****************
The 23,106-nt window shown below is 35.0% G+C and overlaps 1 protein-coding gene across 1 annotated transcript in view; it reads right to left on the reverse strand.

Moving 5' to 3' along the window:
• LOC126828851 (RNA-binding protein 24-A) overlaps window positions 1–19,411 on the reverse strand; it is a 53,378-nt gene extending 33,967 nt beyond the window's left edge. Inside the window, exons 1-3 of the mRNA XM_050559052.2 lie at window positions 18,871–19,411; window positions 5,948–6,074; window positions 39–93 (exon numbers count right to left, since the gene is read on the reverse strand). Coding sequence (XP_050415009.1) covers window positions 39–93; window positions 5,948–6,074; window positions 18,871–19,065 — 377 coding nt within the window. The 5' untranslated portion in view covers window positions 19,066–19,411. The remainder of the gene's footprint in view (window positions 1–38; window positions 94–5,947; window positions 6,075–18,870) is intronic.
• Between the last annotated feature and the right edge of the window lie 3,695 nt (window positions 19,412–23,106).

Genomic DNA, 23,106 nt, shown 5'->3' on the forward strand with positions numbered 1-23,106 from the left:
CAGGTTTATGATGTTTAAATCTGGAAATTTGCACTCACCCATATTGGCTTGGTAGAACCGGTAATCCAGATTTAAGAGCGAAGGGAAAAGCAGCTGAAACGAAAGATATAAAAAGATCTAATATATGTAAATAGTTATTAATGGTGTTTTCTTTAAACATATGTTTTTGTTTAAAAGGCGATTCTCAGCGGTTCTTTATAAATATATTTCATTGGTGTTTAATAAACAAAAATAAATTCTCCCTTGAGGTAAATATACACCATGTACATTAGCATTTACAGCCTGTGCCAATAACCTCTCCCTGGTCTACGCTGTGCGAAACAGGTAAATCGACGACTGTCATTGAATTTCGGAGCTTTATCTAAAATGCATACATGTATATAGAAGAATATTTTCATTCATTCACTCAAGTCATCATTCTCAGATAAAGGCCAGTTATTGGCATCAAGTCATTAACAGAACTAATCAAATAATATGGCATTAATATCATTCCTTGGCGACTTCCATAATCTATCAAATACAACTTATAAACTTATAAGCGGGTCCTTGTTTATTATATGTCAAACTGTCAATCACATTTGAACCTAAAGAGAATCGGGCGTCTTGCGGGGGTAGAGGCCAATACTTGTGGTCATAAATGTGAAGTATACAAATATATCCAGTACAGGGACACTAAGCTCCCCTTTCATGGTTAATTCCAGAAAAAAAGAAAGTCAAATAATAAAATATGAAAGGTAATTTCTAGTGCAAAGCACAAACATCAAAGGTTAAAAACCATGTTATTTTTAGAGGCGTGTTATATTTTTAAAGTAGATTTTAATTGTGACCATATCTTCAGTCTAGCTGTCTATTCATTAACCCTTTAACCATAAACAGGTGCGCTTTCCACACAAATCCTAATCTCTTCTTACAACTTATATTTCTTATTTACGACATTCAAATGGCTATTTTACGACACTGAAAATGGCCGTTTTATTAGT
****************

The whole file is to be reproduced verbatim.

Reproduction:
The 23,106-nt window shown below is 35.0% G+C and overlaps 1 protein-coding gene across 1 annotated transcript in view; it reads right to left on the reverse strand.

Moving 5' to 3' along the window:
• LOC126828851 (RNA-binding protein 24-A) overlaps window positions 1–19,411 on the reverse strand; it is a 53,378-nt gene extending 33,967 nt beyond the window's left edge. Inside the window, exons 1-3 of the mRNA XM_050559052.2 lie at window positions 18,871–19,411; window positions 5,948–6,074; window positions 39–93 (exon numbers count right to left, since the gene is read on the reverse strand). Coding sequence (XP_050415009.1) covers window positions 39–93; window positions 5,948–6,074; window positions 18,871–19,065 — 377 coding nt within the window. The 5' untranslated portion in view covers window positions 19,066–19,411. The remainder of the gene's footprint in view (window positions 1–38; window positions 94–5,947; window positions 6,075–18,870) is intronic.
• Between the last annotated feature and the right edge of the window lie 3,695 nt (window positions 19,412–23,106).

Genomic DNA, 23,106 nt, shown 5'->3' on the forward strand with positions numbered 1-23,106 from the left:
CAGGTTTATGATGTTTAAATCTGGAAATTTGCACTCACCCATATTGGCTTGGTAGAACCGGTAATCCAGATTTAAGAGCGAAGGGAAAAGCAGCTGAAACGAAAGATATAAAAAGATCTAATATATGTAAATAGTTATTAATGGTGTTTTCTTTAAACATATGTTTTTGTTTAAAAGGCGATTCTCAGCGGTTCTTTATAAATATATTTCATTGGTGTTTAATAAACAAAAATAAATTCTCCCTTGAGGTAAATATACACCATGTACATTAGCATTTACAGCCTGTGCCAATAACCTCTCCCTGGTCTACGCTGTGCGAAACAGGTAAATCGACGACTGTCATTGAATTTCGGAGCTTTATCTAAAATGCATACATGTATATAGAAGAATATTTTCATTCATTCACTCAAGTCATCATTCTCAGATAAAGGCCAGTTATTGGCATCAAGTCATTAACAGAACTAATCAAATAATATGGCATTAATATCATTCCTTGGCGACTTCCATAATCTATCAAATACAACTTATAAACTTATAAGCGGGTCCTTGTTTATTATATGTCAAACTGTCAATCACATTTGAACCTAAAGAGAATCGGGCGTCTTGCGGGGGTAGAGGCCAATACTTGTGGTCATAAATGTGAAGTATACAAATATATCCAGTACAGGGACACTAAGCTCCCCTTTCATGGTTAATTCCAGAAAAAAAGAAAGTCAAATAATAAAATATGAAAGGTAATTTCTAGTGCAAAGCACAAACATCAAAGGTTAAAAACCATGTTATTTTTAGAGGCGTGTTATATTTTTAAAGTAGATTTTAATTGTGACCATATCTTCAGTCTAGCTGTCTATTCATTAACCCTTTAACCATAAACAGGTGCGCTTTCCACACAAATCCTAATCTCTTCTTACAACTTATATTTCTTATTTACGACATTCAAATGGCTATTTTACGACACTGAAAATGGCCGTTTTATTAGT